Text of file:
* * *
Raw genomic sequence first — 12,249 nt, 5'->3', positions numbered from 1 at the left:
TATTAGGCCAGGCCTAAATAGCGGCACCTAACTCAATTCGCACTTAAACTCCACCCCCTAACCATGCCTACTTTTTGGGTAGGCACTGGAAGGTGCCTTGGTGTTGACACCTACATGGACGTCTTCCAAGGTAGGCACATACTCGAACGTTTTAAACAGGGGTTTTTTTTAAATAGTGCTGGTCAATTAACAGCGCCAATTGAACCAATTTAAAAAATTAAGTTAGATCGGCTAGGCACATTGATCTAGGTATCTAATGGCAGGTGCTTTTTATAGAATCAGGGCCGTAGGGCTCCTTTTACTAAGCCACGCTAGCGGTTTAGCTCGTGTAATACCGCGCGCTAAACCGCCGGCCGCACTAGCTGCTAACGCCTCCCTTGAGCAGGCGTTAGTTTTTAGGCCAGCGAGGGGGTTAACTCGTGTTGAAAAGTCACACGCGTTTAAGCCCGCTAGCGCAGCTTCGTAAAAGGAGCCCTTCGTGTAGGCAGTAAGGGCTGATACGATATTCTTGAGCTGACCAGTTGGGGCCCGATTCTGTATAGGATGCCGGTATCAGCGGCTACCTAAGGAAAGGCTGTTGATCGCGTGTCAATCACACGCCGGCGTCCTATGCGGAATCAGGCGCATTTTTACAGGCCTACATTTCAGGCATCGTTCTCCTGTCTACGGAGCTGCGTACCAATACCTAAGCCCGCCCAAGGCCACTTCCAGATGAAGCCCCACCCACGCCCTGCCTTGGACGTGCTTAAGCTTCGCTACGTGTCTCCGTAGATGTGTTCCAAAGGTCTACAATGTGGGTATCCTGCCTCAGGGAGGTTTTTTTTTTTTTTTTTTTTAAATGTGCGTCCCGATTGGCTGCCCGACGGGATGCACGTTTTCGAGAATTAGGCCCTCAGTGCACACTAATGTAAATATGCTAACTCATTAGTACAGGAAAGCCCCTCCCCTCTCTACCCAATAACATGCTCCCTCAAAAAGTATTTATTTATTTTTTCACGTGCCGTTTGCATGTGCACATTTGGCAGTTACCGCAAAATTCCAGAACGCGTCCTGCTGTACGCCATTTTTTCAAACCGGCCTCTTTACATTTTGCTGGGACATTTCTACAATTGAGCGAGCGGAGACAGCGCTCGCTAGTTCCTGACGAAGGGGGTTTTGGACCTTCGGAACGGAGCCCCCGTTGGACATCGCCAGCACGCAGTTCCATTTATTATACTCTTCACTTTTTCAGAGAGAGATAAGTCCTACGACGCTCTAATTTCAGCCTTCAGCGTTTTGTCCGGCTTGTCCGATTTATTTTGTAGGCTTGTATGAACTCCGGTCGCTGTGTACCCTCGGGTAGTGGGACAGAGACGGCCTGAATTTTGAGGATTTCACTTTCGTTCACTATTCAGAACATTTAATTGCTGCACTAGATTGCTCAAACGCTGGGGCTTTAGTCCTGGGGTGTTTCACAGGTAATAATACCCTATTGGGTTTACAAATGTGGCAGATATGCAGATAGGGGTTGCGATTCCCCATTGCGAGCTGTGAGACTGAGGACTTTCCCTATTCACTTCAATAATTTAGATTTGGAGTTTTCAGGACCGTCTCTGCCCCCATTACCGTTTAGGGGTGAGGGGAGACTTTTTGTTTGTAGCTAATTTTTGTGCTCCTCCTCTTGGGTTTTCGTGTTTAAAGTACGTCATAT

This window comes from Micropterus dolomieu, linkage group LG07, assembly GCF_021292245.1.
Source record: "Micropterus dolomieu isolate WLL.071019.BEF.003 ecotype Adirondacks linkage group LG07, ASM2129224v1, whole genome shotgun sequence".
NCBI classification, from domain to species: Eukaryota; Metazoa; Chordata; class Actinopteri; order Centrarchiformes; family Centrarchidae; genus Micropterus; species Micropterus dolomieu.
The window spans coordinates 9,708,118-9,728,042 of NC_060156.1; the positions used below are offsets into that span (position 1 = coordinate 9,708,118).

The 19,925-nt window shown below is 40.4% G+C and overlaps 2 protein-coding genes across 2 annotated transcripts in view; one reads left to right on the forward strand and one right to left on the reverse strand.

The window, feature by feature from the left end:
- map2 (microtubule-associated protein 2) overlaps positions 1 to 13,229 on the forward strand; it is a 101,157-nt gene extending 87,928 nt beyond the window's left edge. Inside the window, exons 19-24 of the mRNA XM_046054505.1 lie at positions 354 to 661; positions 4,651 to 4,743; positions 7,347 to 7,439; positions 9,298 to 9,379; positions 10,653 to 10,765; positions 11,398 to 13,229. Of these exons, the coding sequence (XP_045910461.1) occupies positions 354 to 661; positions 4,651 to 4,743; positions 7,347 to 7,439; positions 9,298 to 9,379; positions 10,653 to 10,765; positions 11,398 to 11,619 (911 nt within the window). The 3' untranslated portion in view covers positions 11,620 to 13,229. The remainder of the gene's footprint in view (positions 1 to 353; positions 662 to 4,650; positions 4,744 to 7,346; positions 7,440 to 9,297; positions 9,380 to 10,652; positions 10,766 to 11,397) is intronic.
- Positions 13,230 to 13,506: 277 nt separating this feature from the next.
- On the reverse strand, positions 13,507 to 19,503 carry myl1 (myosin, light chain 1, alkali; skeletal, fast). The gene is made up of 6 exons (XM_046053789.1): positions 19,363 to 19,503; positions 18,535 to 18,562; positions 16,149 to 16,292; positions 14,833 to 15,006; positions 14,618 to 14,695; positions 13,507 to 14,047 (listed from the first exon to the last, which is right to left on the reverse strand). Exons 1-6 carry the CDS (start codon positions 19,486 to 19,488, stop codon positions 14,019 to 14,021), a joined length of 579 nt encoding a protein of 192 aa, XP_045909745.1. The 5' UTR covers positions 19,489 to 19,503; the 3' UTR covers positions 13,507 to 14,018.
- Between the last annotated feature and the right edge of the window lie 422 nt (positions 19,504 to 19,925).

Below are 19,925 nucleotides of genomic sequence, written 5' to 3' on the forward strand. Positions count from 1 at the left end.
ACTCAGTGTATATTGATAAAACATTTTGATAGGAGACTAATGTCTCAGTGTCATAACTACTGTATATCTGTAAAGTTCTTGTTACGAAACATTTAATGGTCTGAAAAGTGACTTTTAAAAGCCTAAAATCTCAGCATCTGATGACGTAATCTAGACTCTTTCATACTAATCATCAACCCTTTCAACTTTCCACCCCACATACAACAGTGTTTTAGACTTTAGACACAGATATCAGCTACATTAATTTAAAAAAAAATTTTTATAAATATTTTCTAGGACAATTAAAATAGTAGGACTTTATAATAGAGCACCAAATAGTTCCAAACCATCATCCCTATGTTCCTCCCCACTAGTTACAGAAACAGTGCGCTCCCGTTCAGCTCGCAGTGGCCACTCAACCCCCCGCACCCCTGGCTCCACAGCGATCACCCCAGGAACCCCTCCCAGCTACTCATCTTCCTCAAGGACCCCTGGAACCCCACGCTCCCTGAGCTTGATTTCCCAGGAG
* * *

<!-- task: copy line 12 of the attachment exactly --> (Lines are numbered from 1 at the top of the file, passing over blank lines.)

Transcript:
- Between the last annotated feature and the right edge of the window lie 422 nt (positions 19,504 to 19,925).